Question

what to do about a landlord that won't give security deposit back?

my friend just moved. she was an excelent tenant. the landlord will not give the security deposit back. we live in westmoreland county in pennsylvania. where can i get a copy of the renters rights? there were some small things wrong but i heard that a landlord is supposed to take off a certain percent for wear & tear. plus the house is made with asbestos siding. he never told us this. the cable guy did. my friend has breathing issues. can we sue him or something? she had the issues before but they are worse now. she cleaned the apt before she moved in & when she left. plus she made improvements. what can we do?

5 years ago - 4 answers

Best Answer

Chosen by Asker

If the issues were wear and tear, your friend should not be charged. If they were caused by your friend (her guest ir invitee) and are damage, she can be charged. There is no percent. It is either damage or wear and tear.

Asbestos siding was used on houses for decades and remains on many houses. There is no issue just because there is asbestos siding. The issue arises when the siding is being disturbed, repaired, replaced or removed.

If she made improvements, that was her choice. Any improvements or alterations belong to the landlord upon move out. The tenant gets nothing for making them unless the landlord agreed to it, in writing, prior to the improvements being made.

Also, sometimes what a tenant considers an improvement becomes damage to a landlord once the tenant moves out. The landlord can restore the rental to pre-improvement condition andcharge the tenant.

The landlord has 30 days in which to send an accounting of the Security Deposit deductions. The tenant is responsible to give the landlord their forwarding address prior to moving out.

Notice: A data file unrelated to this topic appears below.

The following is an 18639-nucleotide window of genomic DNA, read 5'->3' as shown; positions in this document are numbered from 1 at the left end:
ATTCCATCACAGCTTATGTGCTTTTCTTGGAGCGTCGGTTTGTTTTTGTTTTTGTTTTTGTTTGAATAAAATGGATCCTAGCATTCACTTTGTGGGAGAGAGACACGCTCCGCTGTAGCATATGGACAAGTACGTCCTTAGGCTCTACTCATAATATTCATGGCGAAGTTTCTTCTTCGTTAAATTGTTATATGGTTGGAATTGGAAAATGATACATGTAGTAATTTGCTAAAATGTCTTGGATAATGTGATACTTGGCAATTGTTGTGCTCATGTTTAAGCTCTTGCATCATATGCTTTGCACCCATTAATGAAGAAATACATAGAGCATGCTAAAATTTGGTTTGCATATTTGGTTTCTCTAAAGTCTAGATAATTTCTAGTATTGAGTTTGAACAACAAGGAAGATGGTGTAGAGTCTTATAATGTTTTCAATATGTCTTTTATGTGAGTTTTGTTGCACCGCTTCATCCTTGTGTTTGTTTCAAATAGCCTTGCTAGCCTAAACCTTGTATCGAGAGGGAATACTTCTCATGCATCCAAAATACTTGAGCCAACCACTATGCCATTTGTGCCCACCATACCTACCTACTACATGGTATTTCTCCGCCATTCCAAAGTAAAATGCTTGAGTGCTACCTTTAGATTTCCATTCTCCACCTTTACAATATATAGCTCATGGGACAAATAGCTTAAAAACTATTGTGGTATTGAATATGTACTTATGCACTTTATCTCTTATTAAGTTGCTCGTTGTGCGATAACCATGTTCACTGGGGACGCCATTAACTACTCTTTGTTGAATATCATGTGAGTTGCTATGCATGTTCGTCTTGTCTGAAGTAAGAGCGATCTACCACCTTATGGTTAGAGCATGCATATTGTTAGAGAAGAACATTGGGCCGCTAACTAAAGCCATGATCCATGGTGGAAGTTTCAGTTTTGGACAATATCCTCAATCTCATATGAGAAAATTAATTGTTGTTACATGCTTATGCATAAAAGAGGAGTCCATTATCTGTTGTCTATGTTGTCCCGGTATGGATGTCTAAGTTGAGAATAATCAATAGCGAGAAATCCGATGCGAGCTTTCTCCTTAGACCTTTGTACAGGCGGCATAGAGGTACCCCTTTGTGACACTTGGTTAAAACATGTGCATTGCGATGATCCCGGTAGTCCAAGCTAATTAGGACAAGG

If the landlord fails to send the accounting, the tenant can sue for the full amount (and somwtimes double or triple the amount) in Small Claims court.

To get the security deposit returned, the tenant must give the landlord, or his/her agent, a forwarding address in writing at or before the time the tenant actually moves out. The landlord must then, within thirty (30) days from the date the tenant moves out, 1) return the security deposit or 2) send the tenant a list of damages the tenant caused in the apartment, the cost of the repairs, plus any extra money left over from the security deposit. If the landlord does not return the security deposit or does not provide the written list of damages within thirty (30) days, the tenant can sue the landlord for double the security deposit by going to a District Justice's office and filing a complaint against the landlord.

5 years ago

Other Answers

0 % for wear and tear; the LL has 15 days to return the deposit.
I presume your friend did a FINAL WALK THROUGH and knows
what the LL claims in damages IF ANY.

sue in court IMMEDIATELY, IF 15 DAYS have gone by.

the LL has to prove why he did not return the deposit and
if the answer is poor, your friend gets 2-3x the deposit back
plus it.

luck

Source(s)

by kemperk - 5 years ago

You should get a list explaining the costs. You said your friend did improvements, did she get the land lords permission. He may not consider them improvements and could charge her to change what ever her improvements were back to normal. As far as the asbestos, not sure what you local laws says about disclosing that info. If your friend what to pursue it he will need somebody more qualified than a gable to to prove that it is asbestos.

Your friend should request a list of expenses form the land lord. If he doesn't produce it take them to court.

As far as wear and tear if it is considered abnormal or considered damaged it can be charged.

by Ross - 5 years ago

The landlord has 30 days to either return the deposit or submit a statement of damages and charges against the deposit. If 30 days have passed you may submit a written demand letter asking for the above. If they do not respond you can sue them for the deposit and may be able to sue them for triple damages (you can in some states).

The asbestos thing should have been addressed before the tenancy ended, I don't know there is much you can do about it now other than report it to city authorities. The breathing problems are a separate issue. There is really nothing she can sue for unless she can show medical expenses related to it and prove that they were caused by the asbestos.

The improvements are irrelevant- any improvements made would revert to the landlord in any case, it was your choice to do them.

by gafpromise - 5 years ago